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Wednesday, March 3, 2010

Wondrous Words Wednesday

Wondrous Words Wednesday is a weekly meme hosted by Kathy aka Bermuda Onion where we share new (to us) words that we’ve encountered in our reading. Feel free to join in the fun.

All of today's words come from Outlander by Diana Gabaldon

Sometimes it’s nice when Claire acknowledges the foreignness of some of these words to her, as well. Occasionally she’ll define them for us which is lovely (and those words I did not include herein). I also did not include the words for flowers, birds, herbs, swearing, Gaelic, Latin, or French. There were so many unfamiliar words here, I am going to break this into multiple posts. I don’t know if it’s mostly the Scottish that made so many of these pop up for me, or the historical, though I suspect it’s both. Thankfully I found a couple of sources of Scottish slang as many of these words were not found in dictionary.com. The frequency of these words may seem to drop off but that’s because I only list them once, and many of these did appear throughout the book, all the way up to the end.

Potsherds (8)
“Uncle Lamb would have filled it with potsherds long before I could have got near it with a bunch of daisies.”
a broken pottery fragment, esp. one of archaeological value.
Sporran (20)
“And a Scot, in complete Highland rig-out, complete to sporran and the most beautiful running-stag brooch on his plaid.”
(in Scottish Highland costume) a large pouch for men, commonly of fur, worn, suspended from a belt, in front of the kilt. (see picture)
Couchant (36)
“Peering at the crest, with its faded leopard couchant, and the printing below, more legible than the handwriting.”
Heraldry. (of an animal) represented as lying on its stomach with its hind legs and forelegs pointed forward.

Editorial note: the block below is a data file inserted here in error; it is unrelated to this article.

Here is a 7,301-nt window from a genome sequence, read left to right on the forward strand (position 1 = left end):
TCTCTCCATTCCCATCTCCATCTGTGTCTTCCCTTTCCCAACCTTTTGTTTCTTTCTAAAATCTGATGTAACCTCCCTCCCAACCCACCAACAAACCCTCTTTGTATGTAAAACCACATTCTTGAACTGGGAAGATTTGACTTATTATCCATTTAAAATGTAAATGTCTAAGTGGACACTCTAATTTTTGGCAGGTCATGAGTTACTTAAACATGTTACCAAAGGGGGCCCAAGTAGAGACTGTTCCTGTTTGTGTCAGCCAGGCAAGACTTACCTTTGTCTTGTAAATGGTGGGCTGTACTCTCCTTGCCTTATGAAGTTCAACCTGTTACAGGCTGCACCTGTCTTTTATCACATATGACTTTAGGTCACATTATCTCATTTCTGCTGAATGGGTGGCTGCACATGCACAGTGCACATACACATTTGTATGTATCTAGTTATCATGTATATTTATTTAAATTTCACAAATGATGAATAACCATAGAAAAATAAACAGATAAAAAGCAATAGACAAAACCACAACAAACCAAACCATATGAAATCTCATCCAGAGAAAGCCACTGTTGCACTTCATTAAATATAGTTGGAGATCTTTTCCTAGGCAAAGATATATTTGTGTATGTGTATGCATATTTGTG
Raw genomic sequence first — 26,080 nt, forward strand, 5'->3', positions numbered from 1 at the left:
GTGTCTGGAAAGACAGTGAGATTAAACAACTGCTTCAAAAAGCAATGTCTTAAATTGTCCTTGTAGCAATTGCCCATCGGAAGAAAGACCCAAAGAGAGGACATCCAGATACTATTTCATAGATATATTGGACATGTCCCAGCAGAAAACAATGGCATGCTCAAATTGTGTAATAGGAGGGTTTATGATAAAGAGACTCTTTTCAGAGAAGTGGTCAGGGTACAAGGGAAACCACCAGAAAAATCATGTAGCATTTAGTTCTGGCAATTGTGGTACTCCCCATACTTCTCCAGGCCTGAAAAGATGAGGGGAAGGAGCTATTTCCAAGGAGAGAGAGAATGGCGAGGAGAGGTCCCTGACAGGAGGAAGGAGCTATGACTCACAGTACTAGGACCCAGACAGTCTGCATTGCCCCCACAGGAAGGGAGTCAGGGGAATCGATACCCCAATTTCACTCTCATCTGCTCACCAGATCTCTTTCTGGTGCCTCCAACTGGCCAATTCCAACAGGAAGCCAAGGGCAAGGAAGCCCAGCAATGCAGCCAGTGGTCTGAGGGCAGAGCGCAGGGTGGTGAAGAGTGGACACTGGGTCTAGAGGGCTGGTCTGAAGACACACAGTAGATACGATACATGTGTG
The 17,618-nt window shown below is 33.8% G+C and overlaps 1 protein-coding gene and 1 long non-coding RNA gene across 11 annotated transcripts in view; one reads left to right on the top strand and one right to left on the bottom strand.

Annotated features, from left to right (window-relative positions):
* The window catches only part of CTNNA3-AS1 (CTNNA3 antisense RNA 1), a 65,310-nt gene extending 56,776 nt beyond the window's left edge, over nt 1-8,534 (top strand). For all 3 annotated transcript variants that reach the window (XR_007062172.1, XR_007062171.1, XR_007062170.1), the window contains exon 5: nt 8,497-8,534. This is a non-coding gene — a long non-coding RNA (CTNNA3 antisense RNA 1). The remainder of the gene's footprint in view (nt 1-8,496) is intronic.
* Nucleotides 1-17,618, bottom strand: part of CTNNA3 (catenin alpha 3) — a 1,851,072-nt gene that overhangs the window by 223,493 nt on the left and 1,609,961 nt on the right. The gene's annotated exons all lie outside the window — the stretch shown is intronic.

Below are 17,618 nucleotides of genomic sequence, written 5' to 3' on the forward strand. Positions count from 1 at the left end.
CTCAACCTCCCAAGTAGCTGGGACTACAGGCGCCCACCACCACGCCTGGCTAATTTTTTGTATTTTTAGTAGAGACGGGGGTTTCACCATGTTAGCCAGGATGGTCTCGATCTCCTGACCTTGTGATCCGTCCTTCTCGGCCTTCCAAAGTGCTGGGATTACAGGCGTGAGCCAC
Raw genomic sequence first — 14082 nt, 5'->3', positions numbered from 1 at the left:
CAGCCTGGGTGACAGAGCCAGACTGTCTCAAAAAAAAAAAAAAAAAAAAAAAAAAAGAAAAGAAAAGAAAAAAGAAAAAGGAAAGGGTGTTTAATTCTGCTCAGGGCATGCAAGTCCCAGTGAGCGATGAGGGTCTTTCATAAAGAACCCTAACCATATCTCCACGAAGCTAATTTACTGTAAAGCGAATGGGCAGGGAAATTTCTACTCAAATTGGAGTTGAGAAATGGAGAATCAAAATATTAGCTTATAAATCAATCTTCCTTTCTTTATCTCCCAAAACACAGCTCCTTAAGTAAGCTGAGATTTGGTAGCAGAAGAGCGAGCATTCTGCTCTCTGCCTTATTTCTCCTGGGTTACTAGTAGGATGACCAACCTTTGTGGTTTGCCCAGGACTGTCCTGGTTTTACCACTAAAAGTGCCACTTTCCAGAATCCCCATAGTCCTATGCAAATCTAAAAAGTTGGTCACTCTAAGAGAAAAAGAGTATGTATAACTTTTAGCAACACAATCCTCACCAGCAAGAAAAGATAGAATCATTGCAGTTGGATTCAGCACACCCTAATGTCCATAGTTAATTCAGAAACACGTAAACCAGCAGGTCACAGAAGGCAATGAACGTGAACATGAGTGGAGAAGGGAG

Kine (41)
a plural of cow
Withy (41)
“Sacrifices were made to it – kine, and sometimes even wee bairns, flung into the water in withy baskets.”
made of pliable branches or twigs, esp. of withes.
Cottar (55)
“You haven’t the smell of dung on your skin, so you haven’t been with a cottar.”
a peasant farmer in the Scottish Highlands
Chirurgeon (62)
“We’d need a chirurgeon to put it back in place properly.”
Archaic. a surgeon.
Asperity (64)
“I said with considerable asperity.”
harshness or sharpness of tone, temper, or manner; severity; acrimony
Dirks (71)
“They were serious men, and the dirks and swords were real.”
a dagger, esp. of the Scottish Highlands. (see picture)
Bannock (86)
“Let a stray bannock come within reach, though, and I’ll no answer for the consequences.”
a flat cake made of oatmeal, barley meal, etc., usually baked on a griddle.
Parritch (94)
“I had no appetite for the bannocks and parritch that Mrs. FitzGibbons had brought for my breakfast.”
porridge
Runcible Spoon (104)
“I saw nothing resembling a fork, and I dimly recalled that runcible spoons would not be in general use for quite a few years yet.”
a nonsense word coined by Edward Lear; used especially in runcible spoon "spoon with three short tines like a fork," which first took the name 1926. (see picture)
Trews (107)
“a thin-faced man in trews and smocked shirt, who lounged against the wall.”
close-fitting tartan trousers, worn esp. by certain Scottish regiments.
Costive (169)
“But happen he’s costive or flatulent, the boy’ll lose an ear or a hand, most like.”
slow in action or in expressing ideas, opinions, etc.
Felon (172)
“He had been to the Castle only a few days before to see whether I could treat a persistent felon on his thumb.”
an acute and painful inflammation of the deeper tissues of a finger or toe, usually near the nail: a form of whitlow.
Quiring (173)
“The Duncans’ house however, boasted a clock, a magnificent contrivance of walnut panels, brass pendulums, and a face decorated with quiring cherubim, and this instrument pointed to half past six.”
Archaic. choir.
Tang (187)
“He lowered the dirk, kissed it at the juncture of haft and tang, and thrust it home in its sheath.”
a long and slender projecting strip, tongue, or prong forming part of an object, as a chisel, file, or knife, and serving as a means of attachment for another part, as a handle or stock.
Quaich (187)
“Turning, Colum picked up a silver quaich from its place on the tartan-covered table behind him.”
a Scottish drinking cup of the 17th and 18th centuries having a shallow bowl with two or three flat handles. (see picture)
Stramash (206)
“Oh, there was a great stramash about it all.”
an uproar; disturbance.
Targe (219)
“If ye have no targe to shelter your dirk hand, then you favor the right side.”
a small, round shield; a target or buckler.
Clout (245)
“It’s torn here and there and filthy as a clout, but he folds it up careful like it was his Sunday best, and lays it on the ground.”
Archaic.
a. a patch or piece of cloth or other material used to mend something.
b. any worthless piece of cloth; rag.

More next week!

1 comment:

bermudaonion said...

Holy cow, that's a ton of words! The only one I knew was potsherds and I'm not sure I knew that. I thought I knew clout, but that's a different meaning than what I know. Thanks for participating!